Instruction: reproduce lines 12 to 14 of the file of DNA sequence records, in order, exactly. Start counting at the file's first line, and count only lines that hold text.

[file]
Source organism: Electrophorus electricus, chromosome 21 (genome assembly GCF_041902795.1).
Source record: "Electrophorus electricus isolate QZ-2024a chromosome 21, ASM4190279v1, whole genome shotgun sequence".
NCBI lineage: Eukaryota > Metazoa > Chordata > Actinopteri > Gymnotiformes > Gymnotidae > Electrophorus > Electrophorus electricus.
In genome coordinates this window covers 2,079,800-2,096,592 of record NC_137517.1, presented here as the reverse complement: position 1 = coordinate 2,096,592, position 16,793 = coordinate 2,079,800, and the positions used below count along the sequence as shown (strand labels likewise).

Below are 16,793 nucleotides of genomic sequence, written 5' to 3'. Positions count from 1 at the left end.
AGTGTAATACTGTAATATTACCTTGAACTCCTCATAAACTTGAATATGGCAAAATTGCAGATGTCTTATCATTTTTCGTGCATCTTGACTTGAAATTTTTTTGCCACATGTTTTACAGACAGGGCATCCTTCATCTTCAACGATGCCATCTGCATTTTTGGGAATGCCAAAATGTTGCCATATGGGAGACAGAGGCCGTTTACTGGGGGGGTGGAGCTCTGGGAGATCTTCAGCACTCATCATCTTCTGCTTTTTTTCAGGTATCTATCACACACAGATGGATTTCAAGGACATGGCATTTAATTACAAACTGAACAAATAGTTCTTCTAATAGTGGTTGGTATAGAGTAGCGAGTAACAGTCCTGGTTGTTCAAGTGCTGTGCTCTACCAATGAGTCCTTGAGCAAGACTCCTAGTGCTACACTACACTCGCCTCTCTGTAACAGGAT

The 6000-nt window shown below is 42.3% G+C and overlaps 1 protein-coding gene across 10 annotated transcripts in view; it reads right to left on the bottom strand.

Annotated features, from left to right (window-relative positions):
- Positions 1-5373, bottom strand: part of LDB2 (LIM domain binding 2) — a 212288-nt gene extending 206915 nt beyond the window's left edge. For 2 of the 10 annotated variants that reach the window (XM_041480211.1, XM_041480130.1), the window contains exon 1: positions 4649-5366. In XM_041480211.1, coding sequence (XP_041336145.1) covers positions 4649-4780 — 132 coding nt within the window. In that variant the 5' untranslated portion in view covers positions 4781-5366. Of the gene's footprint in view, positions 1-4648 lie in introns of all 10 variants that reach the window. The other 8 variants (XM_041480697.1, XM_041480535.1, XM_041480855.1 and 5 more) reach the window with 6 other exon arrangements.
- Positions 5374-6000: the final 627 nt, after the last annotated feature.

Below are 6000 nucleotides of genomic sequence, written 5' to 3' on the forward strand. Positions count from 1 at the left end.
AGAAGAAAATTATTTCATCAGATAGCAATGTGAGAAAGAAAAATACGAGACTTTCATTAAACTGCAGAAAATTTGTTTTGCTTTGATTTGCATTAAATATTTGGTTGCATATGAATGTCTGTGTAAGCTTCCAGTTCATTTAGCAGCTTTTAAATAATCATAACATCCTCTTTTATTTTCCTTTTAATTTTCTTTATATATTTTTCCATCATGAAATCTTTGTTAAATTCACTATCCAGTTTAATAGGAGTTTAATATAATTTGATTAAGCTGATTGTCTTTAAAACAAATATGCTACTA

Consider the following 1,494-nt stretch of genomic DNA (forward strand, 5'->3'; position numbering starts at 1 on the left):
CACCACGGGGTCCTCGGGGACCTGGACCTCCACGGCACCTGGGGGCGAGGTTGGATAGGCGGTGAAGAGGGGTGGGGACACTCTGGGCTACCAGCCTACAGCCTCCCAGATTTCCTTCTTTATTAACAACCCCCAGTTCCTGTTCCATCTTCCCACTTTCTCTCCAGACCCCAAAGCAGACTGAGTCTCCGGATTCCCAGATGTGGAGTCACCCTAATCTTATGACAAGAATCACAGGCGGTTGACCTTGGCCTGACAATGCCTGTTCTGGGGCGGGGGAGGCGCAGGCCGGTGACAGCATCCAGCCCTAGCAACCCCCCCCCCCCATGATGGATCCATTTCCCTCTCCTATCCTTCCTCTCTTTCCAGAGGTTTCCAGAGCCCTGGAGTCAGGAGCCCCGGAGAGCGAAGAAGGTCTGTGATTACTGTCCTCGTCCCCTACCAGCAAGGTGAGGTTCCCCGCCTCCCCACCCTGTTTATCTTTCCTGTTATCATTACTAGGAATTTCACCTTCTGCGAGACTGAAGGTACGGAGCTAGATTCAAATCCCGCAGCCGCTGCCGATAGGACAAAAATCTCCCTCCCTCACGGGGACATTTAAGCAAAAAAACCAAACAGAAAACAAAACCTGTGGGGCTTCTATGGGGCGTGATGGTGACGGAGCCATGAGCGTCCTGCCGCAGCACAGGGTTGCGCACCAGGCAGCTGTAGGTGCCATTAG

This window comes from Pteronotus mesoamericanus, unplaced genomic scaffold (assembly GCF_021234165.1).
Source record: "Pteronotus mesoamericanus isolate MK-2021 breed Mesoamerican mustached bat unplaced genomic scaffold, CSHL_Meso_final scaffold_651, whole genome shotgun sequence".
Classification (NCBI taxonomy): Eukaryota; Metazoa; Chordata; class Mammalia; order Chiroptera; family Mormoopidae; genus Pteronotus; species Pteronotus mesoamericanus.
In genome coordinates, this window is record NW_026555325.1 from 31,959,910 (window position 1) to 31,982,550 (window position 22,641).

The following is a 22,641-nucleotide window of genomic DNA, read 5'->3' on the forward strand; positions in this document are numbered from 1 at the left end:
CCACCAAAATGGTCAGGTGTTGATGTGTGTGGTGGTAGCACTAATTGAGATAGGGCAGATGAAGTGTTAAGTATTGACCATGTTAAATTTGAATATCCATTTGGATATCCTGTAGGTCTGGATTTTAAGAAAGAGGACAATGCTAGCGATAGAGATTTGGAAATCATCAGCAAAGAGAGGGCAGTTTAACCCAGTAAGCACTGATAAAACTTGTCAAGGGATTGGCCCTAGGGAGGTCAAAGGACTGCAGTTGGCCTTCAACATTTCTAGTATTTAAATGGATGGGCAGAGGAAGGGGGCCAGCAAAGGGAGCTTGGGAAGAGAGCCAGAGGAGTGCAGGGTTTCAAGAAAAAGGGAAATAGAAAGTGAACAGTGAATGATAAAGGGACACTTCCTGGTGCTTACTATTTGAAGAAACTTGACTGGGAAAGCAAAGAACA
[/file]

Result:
AGAAGAAAATTATTTCATCAGATAGCAATGTGAGAAAGAAAAATACGAGACTTTCATTAAACTGCAGAAAATTTGTTTTGCTTTGATTTGCATTAAATATTTGGTTGCATATGAATGTCTGTGTAAGCTTCCAGTTCATTTAGCAGCTTTTAAATAATCATAACATCCTCTTTTATTTTCCTTTTAATTTTCTTTATATATTTTTCCATCATGAAATCTTTGTTAAATTCACTATCCAGTTTAATAGGAGTTTAATATAATTTGATTAAGCTGATTGTCTTTAAAACAAATATGCTACTA

Consider the following 1,494-nt stretch of genomic DNA (forward strand, 5'->3'; position numbering starts at 1 on the left):
CACCACGGGGTCCTCGGGGACCTGGACCTCCACGGCACCTGGGGGCGAGGTTGGATAGGCGGTGAAGAGGGGTGGGGACACTCTGGGCTACCAGCCTACAGCCTCCCAGATTTCCTTCTTTATTAACAACCCCCAGTTCCTGTTCCATCTTCCCACTTTCTCTCCAGACCCCAAAGCAGACTGAGTCTCCGGATTCCCAGATGTGGAGTCACCCTAATCTTATGACAAGAATCACAGGCGGTTGACCTTGGCCTGACAATGCCTGTTCTGGGGCGGGGGAGGCGCAGGCCGGTGACAGCATCCAGCCCTAGCAACCCCCCCCCCCCATGATGGATCCATTTCCCTCTCCTATCCTTCCTCTCTTTCCAGAGGTTTCCAGAGCCCTGGAGTCAGGAGCCCCGGAGAGCGAAGAAGGTCTGTGATTACTGTCCTCGTCCCCTACCAGCAAGGTGAGGTTCCCCGCCTCCCCACCCTGTTTATCTTTCCTGTTATCATTACTAGGAATTTCACCTTCTGCGAGACTGAAGGTACGGAGCTAGATTCAAATCCCGCAGCCGCTGCCGATAGGACAAAAATCTCCCTCCCTCACGGGGACATTTAAGCAAAAAAACCAAACAGAAAACAAAACCTGTGGGGCTTCTATGGGGCGTGATGGTGACGGAGCCATGAGCGTCCTGCCGCAGCACAGGGTTGCGCACCAGGCAGCTGTAGGTGCCATTAG